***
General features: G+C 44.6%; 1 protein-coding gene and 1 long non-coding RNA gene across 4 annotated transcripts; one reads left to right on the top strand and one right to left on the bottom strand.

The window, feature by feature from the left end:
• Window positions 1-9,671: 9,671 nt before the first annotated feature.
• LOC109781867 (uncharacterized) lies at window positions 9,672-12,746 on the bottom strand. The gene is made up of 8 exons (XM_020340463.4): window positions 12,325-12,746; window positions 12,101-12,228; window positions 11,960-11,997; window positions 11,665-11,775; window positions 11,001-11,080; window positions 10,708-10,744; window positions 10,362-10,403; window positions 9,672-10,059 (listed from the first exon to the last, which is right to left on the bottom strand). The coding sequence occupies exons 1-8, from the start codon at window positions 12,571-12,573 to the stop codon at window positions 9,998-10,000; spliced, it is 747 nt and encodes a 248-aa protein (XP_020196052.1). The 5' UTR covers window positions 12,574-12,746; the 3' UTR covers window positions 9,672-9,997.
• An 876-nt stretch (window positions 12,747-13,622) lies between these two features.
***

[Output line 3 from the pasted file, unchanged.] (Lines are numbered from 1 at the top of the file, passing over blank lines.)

• Window positions 1-9,671: 9,671 nt before the first annotated feature.